That leads me into gripes.  Everything touched in a luxury car should be double-dipped in Teflon.  MKS doesn't always achieve that.  Sliding covers on the center console feel fine in a Taurus but here they're less than elegant.  An adjustable front armrest splits to accommodate both driver and passenger but it doesn't glide - it thunks into place.  What I thought was a rattle turned out to be my boy's iPod ear buds left in the rear armrest with its hard plastic compartment.   Storage is good, lined storage that keeps rattles at bay is better.  Trivial complaints?  Maybe.  But these days competition is fierce. 

Big trunk, small opening

The rear window reaches way back towards the deck lid.  That makes the trunk opening small.  Space saving scissor hinges help keep it as wide as possible but large boxes will be denied entry.  Still the space is large, an above average 8 pack score in the Costco Toilet Paper Test.  Watch the streaming video and it looks like a 9th bundle will wedge in.  No can do.  It's a casualty of the subwoofer placement.   

Other cool stuff includes rain sensitive windshield wipers, a dual-panel sunroom, rear power sunshade and auto highbeams to go with the HID headlamps that swivel when the steering wheel is turned.  $995 will get you adaptive cruise control that automatically matches speed when approaching slower traffic.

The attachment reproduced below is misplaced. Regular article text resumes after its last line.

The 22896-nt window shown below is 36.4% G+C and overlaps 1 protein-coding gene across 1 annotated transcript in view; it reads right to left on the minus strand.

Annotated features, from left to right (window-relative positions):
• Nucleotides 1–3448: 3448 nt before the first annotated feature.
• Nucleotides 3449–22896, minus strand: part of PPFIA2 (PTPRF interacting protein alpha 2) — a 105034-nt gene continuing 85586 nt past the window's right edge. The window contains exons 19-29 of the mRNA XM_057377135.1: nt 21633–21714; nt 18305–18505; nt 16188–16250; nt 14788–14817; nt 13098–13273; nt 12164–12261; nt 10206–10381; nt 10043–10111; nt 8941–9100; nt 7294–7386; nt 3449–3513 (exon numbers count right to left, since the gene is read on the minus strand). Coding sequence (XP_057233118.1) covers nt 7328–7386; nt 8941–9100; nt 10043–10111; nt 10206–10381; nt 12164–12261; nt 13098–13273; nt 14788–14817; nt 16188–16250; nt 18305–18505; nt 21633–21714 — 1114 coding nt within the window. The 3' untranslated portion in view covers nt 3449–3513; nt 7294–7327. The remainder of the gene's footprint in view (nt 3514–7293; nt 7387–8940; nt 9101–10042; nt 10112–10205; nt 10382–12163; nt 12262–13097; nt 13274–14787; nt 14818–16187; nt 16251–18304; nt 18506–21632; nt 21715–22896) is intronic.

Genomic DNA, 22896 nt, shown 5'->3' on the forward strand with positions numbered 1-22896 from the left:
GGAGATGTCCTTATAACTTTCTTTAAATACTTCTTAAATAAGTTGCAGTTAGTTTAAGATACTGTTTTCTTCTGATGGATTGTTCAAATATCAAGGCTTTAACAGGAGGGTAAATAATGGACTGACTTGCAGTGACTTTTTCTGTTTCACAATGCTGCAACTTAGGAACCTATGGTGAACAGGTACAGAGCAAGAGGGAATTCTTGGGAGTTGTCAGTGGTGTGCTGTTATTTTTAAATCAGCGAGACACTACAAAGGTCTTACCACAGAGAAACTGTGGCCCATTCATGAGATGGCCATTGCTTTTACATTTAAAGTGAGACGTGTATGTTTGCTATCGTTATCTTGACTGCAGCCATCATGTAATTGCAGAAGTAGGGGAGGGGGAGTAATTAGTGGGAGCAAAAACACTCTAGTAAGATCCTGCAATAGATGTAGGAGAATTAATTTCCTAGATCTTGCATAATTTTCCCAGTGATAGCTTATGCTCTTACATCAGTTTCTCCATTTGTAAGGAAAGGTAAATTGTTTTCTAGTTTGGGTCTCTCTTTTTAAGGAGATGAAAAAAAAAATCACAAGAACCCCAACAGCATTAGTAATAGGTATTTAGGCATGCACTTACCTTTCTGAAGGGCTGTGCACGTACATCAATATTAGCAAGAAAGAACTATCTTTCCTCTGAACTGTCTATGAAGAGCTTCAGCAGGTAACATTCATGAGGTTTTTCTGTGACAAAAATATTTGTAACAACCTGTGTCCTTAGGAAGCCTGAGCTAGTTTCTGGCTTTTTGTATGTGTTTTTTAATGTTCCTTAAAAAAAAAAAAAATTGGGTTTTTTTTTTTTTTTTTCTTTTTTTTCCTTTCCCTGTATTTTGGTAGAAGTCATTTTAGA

Marketing vs. reality

MKS starts at 39 grand, this one retails for 47 large.  Enthusiasts may cringe when I state the MKS is a good car for a lot of people.  Sure a BMW 5-Series or Acura TL is more athletic on a handling course.  But these cars live in the real world, not on the track.   Cruising in the MKS- which is how many of us commute- reminds me that in this Type-A world we live in, sometimes it feels good to forget about lateral G force stats and just enjoy a good well balanced dynamic.  

As far dependability, Lincoln shatters some perceptions.  The brand rates #8 in J.D Powers 2009 Vehicle Dependability Study.  That's ahead of Cadillac (#9), BMW (#17), and Mercedes (#20) but behind Lexus (#3), Infiniti (#6) and Acura (#7).   By the way Buick, yes Buick is #1 this year.

We all have visions of racing through curvy roads.  It's fun but it's also a truck full of marketing.  Driving the busy streets of Seattle, I've never come close to approaching the limits of this car (and I'm more of an aggressive pilot).  Just something to chew on.  Lincoln MKS is an American luxury sedan that confidently travels its own road.